A Cup Of Coffee Please? It’s a matter of Choice.
Every day of our lives, we make many choices. Some are easier than others.
We get to make many choices every day during our lives. They can be easy, needing little thought, while others are hard, causing confusion and angst. Especially before your first cup of coffee of the day!
It is early morning and I stumble into a local coffee shop in need of a shot of caffeine. I slump at the counter and, through bleary sleepy eyes; peer at a long and varied list of fresh coffees.
I face the biggest choice of fresh coffees I’ve ever seen! I don’t want a fancy one, a posh one, or an exotic one, or one that has come from far-flung mountains in a distant land. All I want is a normal plain one. A strong one.
The list presents too much choice for a half-asleep, semi-recumbent drowsy person at such an early hour who has just crawled out of bed. I try, but I can’t decide which one I want without the help of a cup of coffee to wake me up enough to decide which one is the one I want!—it is hopeless. I can’t choose which one, and an impatient, harassing queue is forming behind me…
My poem A CUP OF COFFEE PLEASE (written for the Dverse theme of CHOICE) illustrates how I am sometimes incapable of choosing from a complex list of options!
A Cup of Coffee Please
“A cup of coffee please.” “Which one do you want?” I umm and I ahh. It’s hard for me to say… “What about that one— that I had the other day? It had some froth on the top.” “Was it this one or that one?” asks the barista. Or, Espresso , double espresso, frappuccino? Latte, cappuccino, cortado, Flat white, iced coffee?” I fret and I sweat. All I want is A coffee! A strong one will do. A queue builds up behind me I feel a nudge from behind ‘Come on! make a choice.’ Be kind Oh dear I hear your voice. But I can’t Make a choice. How can I choose? It’s fine either way! Out of so many—um? um, ah, er? It’s difficult to say. I stutter and mutter And utter, “What is that one? Oh no! It’s got butter?” “No, it’s cream.” I scream. And stammer and stutter— I just want a coffee! A normal coffee. “Hurry up and decide! You’re causing delay.” I point a finger at a long list “That one.” I say. “Which one?” asks the barista. “White coffee, Americano, Americano with milk? Monsoon Malabar? Macchiato, Mocha, Iced Latte, Cold Brew, Nitro Cold Brew. Frappe, Affogato, or Mazagran?” “Any one!” say I. “Any one? Large or small? Or medium?” I exasperate! The barista shrugs with a sigh. “I need to know what you WANT.” I reply, “All I want is A COFFEE!” With that!—I give up, and with a couple of choice words I take my leave With my thirst unquenched and my mouth parched dry I wave to the queue and barista. BYE BYE! All I wanted was a coffee. — Lesley Scoble - September 2022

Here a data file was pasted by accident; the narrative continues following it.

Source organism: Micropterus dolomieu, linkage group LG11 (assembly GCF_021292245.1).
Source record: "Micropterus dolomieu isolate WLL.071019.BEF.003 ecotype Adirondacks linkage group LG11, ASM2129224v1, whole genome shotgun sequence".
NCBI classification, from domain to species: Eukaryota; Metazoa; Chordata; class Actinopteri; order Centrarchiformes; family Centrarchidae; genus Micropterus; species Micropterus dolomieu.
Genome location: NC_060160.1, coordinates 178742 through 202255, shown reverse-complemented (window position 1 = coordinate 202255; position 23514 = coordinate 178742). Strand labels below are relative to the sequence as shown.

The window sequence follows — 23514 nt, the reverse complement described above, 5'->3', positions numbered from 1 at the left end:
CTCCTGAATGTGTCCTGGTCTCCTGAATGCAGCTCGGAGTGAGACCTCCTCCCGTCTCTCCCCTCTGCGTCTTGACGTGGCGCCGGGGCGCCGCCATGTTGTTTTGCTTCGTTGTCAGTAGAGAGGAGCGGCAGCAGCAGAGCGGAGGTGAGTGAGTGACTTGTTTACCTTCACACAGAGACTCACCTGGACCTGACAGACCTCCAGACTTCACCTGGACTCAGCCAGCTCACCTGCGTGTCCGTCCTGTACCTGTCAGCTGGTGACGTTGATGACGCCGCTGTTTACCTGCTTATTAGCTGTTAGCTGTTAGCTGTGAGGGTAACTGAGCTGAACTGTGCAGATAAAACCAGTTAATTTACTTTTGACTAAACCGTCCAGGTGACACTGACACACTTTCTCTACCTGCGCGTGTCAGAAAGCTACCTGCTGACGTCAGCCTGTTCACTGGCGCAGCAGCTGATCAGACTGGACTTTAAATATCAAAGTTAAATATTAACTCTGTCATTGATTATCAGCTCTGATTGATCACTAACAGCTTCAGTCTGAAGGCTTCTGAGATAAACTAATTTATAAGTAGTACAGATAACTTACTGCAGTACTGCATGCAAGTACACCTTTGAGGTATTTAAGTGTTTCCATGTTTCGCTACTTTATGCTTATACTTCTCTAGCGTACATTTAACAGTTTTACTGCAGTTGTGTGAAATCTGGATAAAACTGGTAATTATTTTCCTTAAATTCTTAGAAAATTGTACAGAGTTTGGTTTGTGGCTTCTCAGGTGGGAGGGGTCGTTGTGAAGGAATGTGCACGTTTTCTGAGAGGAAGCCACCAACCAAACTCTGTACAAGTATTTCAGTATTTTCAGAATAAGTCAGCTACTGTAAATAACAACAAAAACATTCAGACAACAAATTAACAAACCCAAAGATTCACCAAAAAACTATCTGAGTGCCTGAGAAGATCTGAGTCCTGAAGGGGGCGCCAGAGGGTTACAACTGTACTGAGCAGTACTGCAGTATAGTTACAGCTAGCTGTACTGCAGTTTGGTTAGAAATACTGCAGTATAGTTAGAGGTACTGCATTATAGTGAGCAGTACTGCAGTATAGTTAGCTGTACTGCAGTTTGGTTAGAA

My favourite poem about making a choice is the soliloquy by Hamlet in William Shakespeare’s play, Hamlet, Prince of Denmark (ACT III Scene I). It is the famous speech when Hamlet is contemplating the choice between life or death.
To be, or not to be?
To be, or not to be: that is the question: Whether ‘tis nobler in the mind to suffer The slings and arrows of outrageous fortune, Or to take arms against a sea of troubles, And by opposing end them? To die: to sleep; No more; and, by a sleep to say we end The heart-ache and the thousand natural shocks That flesh is heir to, ‘tis a consummation Devoutly to be wish’d. To die, to sleep; To sleep: perchance to dream: ay, there’s the rub; For in that sleep of death what dreams may come When we have shuffled off this mortal coil, Must give us pause. There’s the respect That makes calamity of so long life; For who would bear the whips and scorn of time, The oppressor’s wrong, the proud man’s contumely, The pangs of despised love, the law’s delay, The insolence of office, and the spurns That patient merit of the unworthy takes, When he himself must his quietus make With a bare bodkin? who would fardels bear, To grunt and sweat under a dreary life, But that the dread of something after death,— The undiscover’d country, from whose bourn No traveller returns,— puzzles the will, And makes us rather bear those ills we have Than fly to others we know not of? Thus conscience does make cowards of us all; And thus the native hue of resolution Is sicklied o’er with the pale cast of thought; And enterprises of great pith and moment, With this regard, their currents turn awry, And lose the name of action.— Soft you now! The fair Ophelia! — Nymph, in thy orisons Be all my sins remember’d. William Shakespeare — Hamlet, Prince of Denmark (Act III Scene I)
I choose to sign off now.
The choice is yours. ☕️